Loyalism in Ireland, 1789-1829

Allan Blackstock

    Research output: Chapter in Book/Report/Conference proceedingChapterpeer-review


    Loyalism in Ireland, 1789-1829Irish loyalism is often neglected in the historical literature or misrepresented as an ideologically rigid and narrowly sectarian foil to emerging nationalism. Yet, in the French Revolutionary wars, loyalism was a recognisable counter-revolutionary ideology with recent parallels in Britain, Europe and America. This book examines the Irish variant in a comparative context and analyses its military, political, cultural and religious dimensions to reveal distinctive strands. A ‘liberal’ version was receptive to Catholics as loyalists and open to constitutional reform, while an exclusively Protestant version monopolised public expressions of loyalty to politically undermine the campaign for Catholic emancipation. Cultural manifestations of loyalism including ballads, sermons and Orange parading rituals are analysed to address questions of popular spontaneity or elite manipulation and changes in Protestant identity. The study reveals that exclusive loyalism needed a physical threat, so the 1828-9 Brunswick Clubs combined militant 1798-style rhetoric with innovative mass petitioning. They failed to prevent emancipation but left a template for Irish Conservatism.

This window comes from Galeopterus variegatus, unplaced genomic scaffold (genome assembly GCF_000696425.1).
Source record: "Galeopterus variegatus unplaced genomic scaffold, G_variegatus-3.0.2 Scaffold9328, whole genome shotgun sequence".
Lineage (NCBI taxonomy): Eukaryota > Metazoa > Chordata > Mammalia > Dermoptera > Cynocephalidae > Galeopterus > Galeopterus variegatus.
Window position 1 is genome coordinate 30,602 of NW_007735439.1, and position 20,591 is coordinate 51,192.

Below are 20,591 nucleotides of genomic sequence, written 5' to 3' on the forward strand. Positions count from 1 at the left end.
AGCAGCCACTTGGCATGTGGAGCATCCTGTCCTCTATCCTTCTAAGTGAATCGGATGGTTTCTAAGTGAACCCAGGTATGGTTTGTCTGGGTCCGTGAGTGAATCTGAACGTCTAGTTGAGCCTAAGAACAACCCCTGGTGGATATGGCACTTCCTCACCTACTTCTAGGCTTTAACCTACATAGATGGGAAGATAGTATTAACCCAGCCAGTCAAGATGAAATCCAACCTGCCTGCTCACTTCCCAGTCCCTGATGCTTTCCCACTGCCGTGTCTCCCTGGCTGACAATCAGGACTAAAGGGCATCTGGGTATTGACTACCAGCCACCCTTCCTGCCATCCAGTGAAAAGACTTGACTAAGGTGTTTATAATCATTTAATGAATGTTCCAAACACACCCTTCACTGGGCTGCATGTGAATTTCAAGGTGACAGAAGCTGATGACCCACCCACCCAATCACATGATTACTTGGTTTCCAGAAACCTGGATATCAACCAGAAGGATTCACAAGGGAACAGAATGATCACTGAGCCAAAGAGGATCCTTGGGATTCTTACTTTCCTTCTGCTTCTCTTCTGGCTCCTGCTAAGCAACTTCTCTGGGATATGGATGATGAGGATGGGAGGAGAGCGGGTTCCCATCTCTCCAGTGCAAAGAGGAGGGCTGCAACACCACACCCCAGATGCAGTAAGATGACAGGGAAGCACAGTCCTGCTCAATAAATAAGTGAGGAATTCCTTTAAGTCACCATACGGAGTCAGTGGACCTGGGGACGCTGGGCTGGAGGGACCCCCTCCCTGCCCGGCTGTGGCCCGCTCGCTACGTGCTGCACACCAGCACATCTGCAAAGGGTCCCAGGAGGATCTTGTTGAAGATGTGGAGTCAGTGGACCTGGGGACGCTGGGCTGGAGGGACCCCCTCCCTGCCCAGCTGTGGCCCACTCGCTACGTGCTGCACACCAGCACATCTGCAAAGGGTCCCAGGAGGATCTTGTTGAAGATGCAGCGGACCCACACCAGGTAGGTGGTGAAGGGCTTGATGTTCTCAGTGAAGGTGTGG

Original languageEnglish
    Title of host publicationLoyalism in Ireland, 1789-1829
    Place of PublicationWoodbridge
    PublisherBoydell and Brewer Publishers
    ISBN (Print)978-1-84383-302-4
    Publication statusPublished (in print/issue) - 1 Jun 2007


    • Ireland
    • Loyalism
    • 1798 rebellion
    • Brunswick Clubs
    • Catholic Emancipation
    • Act of Union
    • French Revolution


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